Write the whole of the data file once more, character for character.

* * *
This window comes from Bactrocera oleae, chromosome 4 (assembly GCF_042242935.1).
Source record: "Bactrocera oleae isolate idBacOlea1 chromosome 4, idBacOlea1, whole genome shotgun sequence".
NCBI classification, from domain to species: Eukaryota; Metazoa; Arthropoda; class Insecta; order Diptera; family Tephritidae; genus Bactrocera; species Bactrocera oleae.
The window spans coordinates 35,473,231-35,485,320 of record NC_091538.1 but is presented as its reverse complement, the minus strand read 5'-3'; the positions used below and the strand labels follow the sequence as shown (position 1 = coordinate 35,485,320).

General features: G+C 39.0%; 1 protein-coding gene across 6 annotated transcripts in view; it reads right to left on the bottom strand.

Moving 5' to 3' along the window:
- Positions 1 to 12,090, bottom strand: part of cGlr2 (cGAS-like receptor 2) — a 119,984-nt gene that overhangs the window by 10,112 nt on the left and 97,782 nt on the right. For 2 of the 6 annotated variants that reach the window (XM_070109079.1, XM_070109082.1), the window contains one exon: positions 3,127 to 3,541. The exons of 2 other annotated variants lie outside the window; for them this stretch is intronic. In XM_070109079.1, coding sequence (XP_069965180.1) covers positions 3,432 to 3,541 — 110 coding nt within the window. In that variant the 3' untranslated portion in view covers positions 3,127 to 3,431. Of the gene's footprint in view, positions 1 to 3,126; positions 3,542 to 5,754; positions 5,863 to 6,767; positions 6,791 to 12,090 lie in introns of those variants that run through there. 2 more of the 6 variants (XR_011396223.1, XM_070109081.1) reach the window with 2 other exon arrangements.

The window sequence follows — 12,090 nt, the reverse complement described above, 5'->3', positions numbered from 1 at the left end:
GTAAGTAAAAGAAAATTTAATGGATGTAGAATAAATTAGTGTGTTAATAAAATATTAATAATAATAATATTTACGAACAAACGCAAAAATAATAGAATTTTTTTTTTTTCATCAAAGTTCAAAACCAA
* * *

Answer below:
This window comes from Bactrocera oleae, chromosome 4 (assembly GCF_042242935.1).
Source record: "Bactrocera oleae isolate idBacOlea1 chromosome 4, idBacOlea1, whole genome shotgun sequence".
NCBI classification, from domain to species: Eukaryota; Metazoa; Arthropoda; class Insecta; order Diptera; family Tephritidae; genus Bactrocera; species Bactrocera oleae.
The window spans coordinates 35,473,231-35,485,320 of record NC_091538.1 but is presented as its reverse complement, the minus strand read 5'-3'; the positions used below and the strand labels follow the sequence as shown (position 1 = coordinate 35,485,320).

General features: G+C 39.0%; 1 protein-coding gene across 6 annotated transcripts in view; it reads right to left on the bottom strand.

Moving 5' to 3' along the window:
- Positions 1 to 12,090, bottom strand: part of cGlr2 (cGAS-like receptor 2) — a 119,984-nt gene that overhangs the window by 10,112 nt on the left and 97,782 nt on the right. For 2 of the 6 annotated variants that reach the window (XM_070109079.1, XM_070109082.1), the window contains one exon: positions 3,127 to 3,541. The exons of 2 other annotated variants lie outside the window; for them this stretch is intronic. In XM_070109079.1, coding sequence (XP_069965180.1) covers positions 3,432 to 3,541 — 110 coding nt within the window. In that variant the 3' untranslated portion in view covers positions 3,127 to 3,431. Of the gene's footprint in view, positions 1 to 3,126; positions 3,542 to 5,754; positions 5,863 to 6,767; positions 6,791 to 12,090 lie in introns of those variants that run through there. 2 more of the 6 variants (XR_011396223.1, XM_070109081.1) reach the window with 2 other exon arrangements.

The window sequence follows — 12,090 nt, the reverse complement described above, 5'->3', positions numbered from 1 at the left end:
GTAAGTAAAAGAAAATTTAATGGATGTAGAATAAATTAGTGTGTTAATAAAATATTAATAATAATAATATTTACGAACAAACGCAAAAATAATAGAATTTTTTTTTTTTCATCAAAGTTCAAAACCAA